Is­abelle Hup­pert on Elle, rude di­rec­tors and Hol­ly­wood pol­i­tics

WHEN IS­ABELLE HUP­PERT was Os­car-nom­i­nated for her role in Paul Ver­ho­even’s

Elle as Michèle Le­blanc, a CEO who re­acts to a sex­ual as­sault in an un­ortho­dox man­ner, it was — as­ton­ish­ingly — her first. But that gutsy, fear­less turn was em­blem­atic of an en­tire ca­reer, not just in the per­for­mances she’s given, but her re­fresh­ingly hon­est at­ti­tude in gen­eral. A bold out­look that doesn’t show any signs of dim­ming… On play­ing Michèle, Elle’s pro­tag­o­nist “Michèle has a mix­ture of strength and vul­ner­a­bil­ity. [Work­ing with Paul] was the per­fect col­lab­o­ra­tion: I did what I wanted to do on my side and he did what he wanted to do. It’s not the kind of role you can sit down and say, ‘Okay, why do you think she did this?’ I think the story speaks for it­self.” On the mixed re­ac­tion to Elle “I was ex­pect­ing [it to pro­voke peo­ple], oth­er­wise the film would have missed its tar­get. There is no sen­ti­men­tal­ity or sweet­ness in Michèle, just a cold­ness in the way she ap­proaches these events. She wants to un­der­stand some­thing about her­self, about men, and about de­sire and vi­o­lence. She wants to make an ex­pe­ri­ence out of it.” On the film be­ing la­belled a “rape com­edy” “I think that is a con­fu­sion. The rape is a very im­por­tant mat­ter in the film, but on the other side there is this great sense of hu­mour. But a rape com­edy? I don’t even know what it means. The film is funny be­cause she’s funny, but it’s more iron­i­cal than funny.” On Paul Ver­ho­even “I’ve ad­mired him from the very be­gin­ning of his ca­reer. I liked Turk­ish De­light a lot, then I saw all his big Hol­ly­wood block­busters and I like Show­girls very much. It was re­jected at the time, but ev­ery­one ad­mits now that it’s a good film. As a di­rec­tor, he’s very pre­cise — al­most del­i­cate. His films are some­times quite bru­tal but he’s the com­plete op­po­site, very gen­er­ous and ded­i­cated.” On her Os­car nom­i­na­tion “The whole jour­ney was very nice, all the way to the Os­car and Golden Globe nom­i­na­tions. We didn’t ex­pect to get all this at­ten­tion and recog­ni­tion, be­cause we weren’t try­ing to set the film on this kind of path, but it gave it great le­git­i­macy. I sat next to Jeff Bridges at the Os­cars. I did Heaven’s Gate with him and we haven’t seen each other since.”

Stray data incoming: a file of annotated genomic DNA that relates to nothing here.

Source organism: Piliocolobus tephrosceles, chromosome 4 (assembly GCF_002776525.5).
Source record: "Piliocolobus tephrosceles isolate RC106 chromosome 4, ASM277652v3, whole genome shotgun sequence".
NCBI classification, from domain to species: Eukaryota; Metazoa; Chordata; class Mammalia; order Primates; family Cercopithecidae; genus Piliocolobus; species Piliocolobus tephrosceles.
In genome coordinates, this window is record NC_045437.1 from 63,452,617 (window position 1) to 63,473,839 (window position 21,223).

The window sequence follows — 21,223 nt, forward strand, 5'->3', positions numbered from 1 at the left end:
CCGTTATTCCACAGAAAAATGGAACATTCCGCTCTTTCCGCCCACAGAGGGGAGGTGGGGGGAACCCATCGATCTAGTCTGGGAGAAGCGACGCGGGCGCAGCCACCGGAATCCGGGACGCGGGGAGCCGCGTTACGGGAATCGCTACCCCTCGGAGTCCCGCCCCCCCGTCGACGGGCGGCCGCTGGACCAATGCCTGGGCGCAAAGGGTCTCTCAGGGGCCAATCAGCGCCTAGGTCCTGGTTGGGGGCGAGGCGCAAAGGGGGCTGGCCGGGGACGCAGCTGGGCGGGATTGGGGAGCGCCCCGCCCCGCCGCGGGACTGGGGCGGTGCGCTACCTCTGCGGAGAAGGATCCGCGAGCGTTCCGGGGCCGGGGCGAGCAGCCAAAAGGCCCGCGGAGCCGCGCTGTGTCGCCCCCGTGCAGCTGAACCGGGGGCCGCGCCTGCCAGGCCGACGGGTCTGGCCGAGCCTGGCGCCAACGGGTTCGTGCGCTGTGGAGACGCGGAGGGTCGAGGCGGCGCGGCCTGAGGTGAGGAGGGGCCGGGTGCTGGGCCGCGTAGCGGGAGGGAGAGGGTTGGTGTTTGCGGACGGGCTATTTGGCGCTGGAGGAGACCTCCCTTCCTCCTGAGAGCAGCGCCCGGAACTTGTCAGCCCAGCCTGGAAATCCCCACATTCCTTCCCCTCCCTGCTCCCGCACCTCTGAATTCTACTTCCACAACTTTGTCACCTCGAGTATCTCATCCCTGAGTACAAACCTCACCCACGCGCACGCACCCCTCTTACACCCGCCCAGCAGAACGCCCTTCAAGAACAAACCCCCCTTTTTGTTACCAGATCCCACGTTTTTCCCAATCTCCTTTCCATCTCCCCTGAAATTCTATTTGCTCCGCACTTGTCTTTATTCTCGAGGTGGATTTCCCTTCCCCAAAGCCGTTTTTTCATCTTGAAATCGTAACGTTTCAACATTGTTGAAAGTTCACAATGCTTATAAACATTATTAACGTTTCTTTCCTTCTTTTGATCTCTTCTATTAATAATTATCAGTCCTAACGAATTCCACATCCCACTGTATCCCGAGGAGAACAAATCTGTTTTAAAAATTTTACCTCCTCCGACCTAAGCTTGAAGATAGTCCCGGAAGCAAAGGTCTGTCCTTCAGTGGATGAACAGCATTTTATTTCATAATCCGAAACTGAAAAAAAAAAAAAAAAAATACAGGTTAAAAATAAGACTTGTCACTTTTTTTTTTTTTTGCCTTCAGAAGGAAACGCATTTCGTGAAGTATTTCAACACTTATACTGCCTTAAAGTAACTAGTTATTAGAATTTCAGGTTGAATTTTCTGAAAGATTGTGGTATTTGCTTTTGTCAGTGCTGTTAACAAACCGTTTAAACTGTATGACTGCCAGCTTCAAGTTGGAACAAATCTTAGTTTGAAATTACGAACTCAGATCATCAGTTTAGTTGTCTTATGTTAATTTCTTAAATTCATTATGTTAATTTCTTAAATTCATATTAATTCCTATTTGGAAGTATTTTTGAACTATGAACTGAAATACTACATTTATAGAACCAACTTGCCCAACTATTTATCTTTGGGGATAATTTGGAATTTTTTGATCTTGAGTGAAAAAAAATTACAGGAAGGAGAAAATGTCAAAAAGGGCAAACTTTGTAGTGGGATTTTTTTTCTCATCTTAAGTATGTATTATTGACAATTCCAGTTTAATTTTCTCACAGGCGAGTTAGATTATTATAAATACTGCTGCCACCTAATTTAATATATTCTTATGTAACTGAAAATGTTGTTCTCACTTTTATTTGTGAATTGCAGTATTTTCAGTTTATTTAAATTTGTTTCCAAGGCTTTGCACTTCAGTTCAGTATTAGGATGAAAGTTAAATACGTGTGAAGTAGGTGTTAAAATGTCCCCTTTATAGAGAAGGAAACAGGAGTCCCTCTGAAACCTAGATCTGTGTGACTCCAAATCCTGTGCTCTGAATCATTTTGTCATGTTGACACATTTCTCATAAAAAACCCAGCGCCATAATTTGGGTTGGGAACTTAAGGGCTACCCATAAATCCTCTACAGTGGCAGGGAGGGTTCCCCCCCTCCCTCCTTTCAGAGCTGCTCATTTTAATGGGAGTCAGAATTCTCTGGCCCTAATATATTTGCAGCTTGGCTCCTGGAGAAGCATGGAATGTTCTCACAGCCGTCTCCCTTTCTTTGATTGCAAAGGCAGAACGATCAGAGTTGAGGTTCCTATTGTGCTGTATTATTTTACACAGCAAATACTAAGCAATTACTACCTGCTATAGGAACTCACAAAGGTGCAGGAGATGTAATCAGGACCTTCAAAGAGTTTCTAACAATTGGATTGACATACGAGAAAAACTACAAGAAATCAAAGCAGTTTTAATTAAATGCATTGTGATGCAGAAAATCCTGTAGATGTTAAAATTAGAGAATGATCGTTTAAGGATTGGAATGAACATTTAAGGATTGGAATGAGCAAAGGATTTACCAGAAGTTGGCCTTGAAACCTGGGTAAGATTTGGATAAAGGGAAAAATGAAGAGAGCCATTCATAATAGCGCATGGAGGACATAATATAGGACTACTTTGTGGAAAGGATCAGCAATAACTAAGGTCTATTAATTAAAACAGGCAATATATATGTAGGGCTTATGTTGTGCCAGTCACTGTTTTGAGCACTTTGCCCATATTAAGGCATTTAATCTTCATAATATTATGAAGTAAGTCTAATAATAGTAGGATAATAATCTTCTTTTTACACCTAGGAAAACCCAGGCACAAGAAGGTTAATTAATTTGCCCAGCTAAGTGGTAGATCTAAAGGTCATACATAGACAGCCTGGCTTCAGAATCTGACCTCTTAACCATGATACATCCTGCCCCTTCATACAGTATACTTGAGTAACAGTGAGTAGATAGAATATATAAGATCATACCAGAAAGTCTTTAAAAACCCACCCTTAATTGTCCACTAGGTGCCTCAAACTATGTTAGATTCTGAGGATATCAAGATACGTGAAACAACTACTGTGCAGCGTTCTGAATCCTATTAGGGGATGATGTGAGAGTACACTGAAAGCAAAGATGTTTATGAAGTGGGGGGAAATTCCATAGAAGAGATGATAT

On star­ring in in­fa­mous flop Heaven’s Gate “It’s one of my great­est pro­fes­sional mem­o­ries. Michael Cimino al­ways said that he had to fight to cast me in it, but he had to fight over ev­ery­thing. It was a fight from the be­gin­ning. Of course, we wish it had been a great suc­cess, but you can’t dis­as­so­ci­ate the grandeur of the film from that re­jec­tion. Michael never re­ally re­cov­ered from it.” On work­ing with Otto Preminger

“[Rose­bud in 1975] was an ex­pe­ri­ence for me at a very early age. I played one of five girls who’d been kid­napped. Kim Cat­trall was one of the other girls and we’ve re­mained very good friends ever since. Did I like Otto? He was very rude to every­body. Ev­ery day he’d say in a big Aus­trian ac­cent, “If you’re not happy, go back to Paris.” That was his mantra. I ad­mired him a lot. He was a great di­rec­tor, though that was not his best film. On The Piano Teacher’s self-stab­bing scene, which took 52 takes “It didn’t bother me [do­ing mul­ti­ple takes]. El­friede Je­linek’s book de­scribes the ex­pres­sion on my char­ac­ter’s face [in the scene] as be­ing like a whin­ny­ing horse. Both Michael [Haneke, di­rec­tor] and I were try­ing to find this mo­ment. I don’t know which take we used in the end.” On miss­ing out on The Piano “I never au­di­tioned for it, but Jane Cam­pion did come to visit me. I was do­ing Mea­sure For

Mea­sure at the Odéon the­atre, and she came to my dress­ing room and talked to me about the project. I didn’t re­ally re­alise what it was. If I’d known, I would have thrown my­self at her feet and begged to do it. I don’t have any re­grets, though. We wouldn’t have had Holly Hunter and she was so fan­tas­tic.” On the lim­ited op­por­tu­ni­ties in Hol­ly­wood for fe­male film­mak­ers “When I’m in the States, I keep hear­ing about these con­cerns about how dif­fi­cult it is [for women to make films] and how the pro­por­tion [of fe­male film­mak­ers] is much lower. In France, it’s not re­ally an is­sue; every­body can make films.” ELLE IS OUT NOW ON DVD, BLU-RAY AND DOWN­LOAD

Is­abelle Hup­pert as Michèle Le­blanc in Elle. Be­low, from top to bot­tom: With Heaven’s Gate di­rec­tor Michael Cimino; 1975’s Rose­bud: Joyce (Kim Cat­trall), Sabine (Brigitte Ariel), He­lene (Hup­pert) and Gertrude (De­bra Berger); As tu­tor Erika Ko­hut with her pupil Wal­ter Klem­mer (Benoît Mag­imel) in The Piano Teacher.

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